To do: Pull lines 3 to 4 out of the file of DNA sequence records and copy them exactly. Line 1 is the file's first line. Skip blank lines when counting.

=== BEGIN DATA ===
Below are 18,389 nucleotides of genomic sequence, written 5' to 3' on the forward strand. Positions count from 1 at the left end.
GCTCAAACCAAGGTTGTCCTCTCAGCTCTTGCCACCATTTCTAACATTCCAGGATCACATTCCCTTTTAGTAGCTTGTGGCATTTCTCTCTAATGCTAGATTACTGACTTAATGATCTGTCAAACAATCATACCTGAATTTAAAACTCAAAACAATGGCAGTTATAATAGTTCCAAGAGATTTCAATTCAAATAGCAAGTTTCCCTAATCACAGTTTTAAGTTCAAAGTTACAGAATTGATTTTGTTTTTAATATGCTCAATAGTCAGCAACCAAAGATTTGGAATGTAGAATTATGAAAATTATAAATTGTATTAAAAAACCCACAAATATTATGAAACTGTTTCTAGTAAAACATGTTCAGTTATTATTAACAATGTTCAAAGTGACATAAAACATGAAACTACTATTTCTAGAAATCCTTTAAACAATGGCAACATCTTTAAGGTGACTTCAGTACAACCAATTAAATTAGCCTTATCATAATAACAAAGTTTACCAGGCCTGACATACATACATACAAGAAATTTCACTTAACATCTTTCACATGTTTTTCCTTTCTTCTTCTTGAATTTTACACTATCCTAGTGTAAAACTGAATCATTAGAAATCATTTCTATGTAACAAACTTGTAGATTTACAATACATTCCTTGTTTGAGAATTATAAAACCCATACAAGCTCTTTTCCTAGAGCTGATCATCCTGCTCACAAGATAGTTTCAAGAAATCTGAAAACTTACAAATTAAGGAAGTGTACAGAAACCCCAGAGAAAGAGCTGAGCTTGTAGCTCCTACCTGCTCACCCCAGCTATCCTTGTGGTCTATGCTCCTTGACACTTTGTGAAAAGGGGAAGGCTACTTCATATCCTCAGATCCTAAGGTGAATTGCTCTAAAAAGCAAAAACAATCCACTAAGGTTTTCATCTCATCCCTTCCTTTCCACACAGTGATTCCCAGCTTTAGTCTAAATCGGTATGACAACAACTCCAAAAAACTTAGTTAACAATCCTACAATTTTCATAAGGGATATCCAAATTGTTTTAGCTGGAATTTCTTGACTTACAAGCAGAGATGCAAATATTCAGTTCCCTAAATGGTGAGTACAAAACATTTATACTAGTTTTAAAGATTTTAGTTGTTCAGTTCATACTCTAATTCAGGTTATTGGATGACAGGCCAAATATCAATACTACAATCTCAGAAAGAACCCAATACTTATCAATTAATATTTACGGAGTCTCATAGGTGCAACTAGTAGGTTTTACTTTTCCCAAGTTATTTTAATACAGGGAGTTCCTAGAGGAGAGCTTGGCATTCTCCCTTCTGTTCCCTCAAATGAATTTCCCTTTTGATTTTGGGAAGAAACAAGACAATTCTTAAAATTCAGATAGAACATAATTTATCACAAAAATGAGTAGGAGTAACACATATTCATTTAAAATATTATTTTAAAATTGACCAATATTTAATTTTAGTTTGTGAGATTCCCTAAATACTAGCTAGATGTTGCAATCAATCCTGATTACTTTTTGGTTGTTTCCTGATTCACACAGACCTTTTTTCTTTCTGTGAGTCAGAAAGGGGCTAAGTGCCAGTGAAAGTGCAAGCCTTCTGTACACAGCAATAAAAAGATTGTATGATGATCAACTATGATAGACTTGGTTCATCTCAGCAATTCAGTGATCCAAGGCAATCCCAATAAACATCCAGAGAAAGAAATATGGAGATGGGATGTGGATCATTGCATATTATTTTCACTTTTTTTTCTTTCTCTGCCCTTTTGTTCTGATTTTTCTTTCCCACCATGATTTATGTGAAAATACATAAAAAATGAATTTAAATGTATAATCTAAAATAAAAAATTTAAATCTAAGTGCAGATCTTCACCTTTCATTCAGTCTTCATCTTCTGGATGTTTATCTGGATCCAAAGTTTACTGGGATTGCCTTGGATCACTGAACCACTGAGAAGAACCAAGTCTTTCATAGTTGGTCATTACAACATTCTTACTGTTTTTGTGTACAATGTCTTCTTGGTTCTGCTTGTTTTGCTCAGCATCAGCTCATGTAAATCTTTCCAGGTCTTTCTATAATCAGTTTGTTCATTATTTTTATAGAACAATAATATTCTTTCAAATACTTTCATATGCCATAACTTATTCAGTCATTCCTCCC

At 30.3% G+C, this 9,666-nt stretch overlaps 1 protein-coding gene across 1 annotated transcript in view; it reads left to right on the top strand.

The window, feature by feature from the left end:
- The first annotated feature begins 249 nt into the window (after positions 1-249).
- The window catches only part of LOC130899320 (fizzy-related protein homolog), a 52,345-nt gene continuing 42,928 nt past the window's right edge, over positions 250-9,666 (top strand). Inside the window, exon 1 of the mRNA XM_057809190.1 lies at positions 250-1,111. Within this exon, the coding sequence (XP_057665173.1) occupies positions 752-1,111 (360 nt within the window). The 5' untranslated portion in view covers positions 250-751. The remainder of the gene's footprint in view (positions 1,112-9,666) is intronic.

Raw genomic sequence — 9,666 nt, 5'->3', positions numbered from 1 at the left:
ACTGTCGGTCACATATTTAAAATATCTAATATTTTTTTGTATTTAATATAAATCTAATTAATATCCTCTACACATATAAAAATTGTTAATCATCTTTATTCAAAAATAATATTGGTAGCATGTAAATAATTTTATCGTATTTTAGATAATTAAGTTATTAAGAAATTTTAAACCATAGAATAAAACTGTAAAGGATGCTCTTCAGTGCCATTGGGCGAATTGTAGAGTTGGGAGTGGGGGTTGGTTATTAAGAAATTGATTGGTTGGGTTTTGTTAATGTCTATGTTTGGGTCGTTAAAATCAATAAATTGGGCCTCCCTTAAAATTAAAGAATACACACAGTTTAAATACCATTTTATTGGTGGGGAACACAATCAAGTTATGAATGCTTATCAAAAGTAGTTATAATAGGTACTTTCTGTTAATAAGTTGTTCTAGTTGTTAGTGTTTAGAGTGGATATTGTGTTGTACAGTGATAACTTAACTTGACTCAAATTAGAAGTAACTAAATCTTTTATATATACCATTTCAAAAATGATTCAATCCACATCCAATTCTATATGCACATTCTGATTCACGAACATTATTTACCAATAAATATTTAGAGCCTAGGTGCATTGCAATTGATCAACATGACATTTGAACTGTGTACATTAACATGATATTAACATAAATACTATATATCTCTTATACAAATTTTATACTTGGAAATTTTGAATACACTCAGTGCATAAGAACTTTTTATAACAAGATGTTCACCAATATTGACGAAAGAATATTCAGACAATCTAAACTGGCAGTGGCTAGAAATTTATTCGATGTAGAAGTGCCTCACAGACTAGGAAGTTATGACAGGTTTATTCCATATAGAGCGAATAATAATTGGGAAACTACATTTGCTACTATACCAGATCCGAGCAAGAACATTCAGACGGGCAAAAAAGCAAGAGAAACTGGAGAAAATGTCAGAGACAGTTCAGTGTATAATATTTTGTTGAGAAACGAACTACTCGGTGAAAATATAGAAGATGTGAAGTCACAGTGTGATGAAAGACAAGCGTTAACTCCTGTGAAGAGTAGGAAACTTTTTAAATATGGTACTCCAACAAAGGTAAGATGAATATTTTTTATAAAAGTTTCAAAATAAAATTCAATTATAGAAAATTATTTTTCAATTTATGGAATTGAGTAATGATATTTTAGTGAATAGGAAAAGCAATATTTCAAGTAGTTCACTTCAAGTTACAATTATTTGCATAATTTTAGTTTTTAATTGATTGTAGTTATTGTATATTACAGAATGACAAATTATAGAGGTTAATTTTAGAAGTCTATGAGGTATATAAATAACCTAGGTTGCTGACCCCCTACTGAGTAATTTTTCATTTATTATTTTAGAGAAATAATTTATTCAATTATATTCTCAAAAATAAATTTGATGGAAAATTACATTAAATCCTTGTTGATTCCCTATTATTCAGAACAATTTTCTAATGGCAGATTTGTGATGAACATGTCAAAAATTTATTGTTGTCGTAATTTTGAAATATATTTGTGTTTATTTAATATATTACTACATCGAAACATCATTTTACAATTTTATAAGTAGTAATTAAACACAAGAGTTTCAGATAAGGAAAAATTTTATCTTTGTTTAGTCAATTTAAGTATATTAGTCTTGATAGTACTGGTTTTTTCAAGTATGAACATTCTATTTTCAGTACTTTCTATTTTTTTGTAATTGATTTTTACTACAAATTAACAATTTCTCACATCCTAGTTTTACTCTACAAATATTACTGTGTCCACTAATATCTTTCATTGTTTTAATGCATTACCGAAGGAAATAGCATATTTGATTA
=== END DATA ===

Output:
At 30.3% G+C, this 9,666-nt stretch overlaps 1 protein-coding gene across 1 annotated transcript in view; it reads left to right on the top strand.

The window, feature by feature from the left end: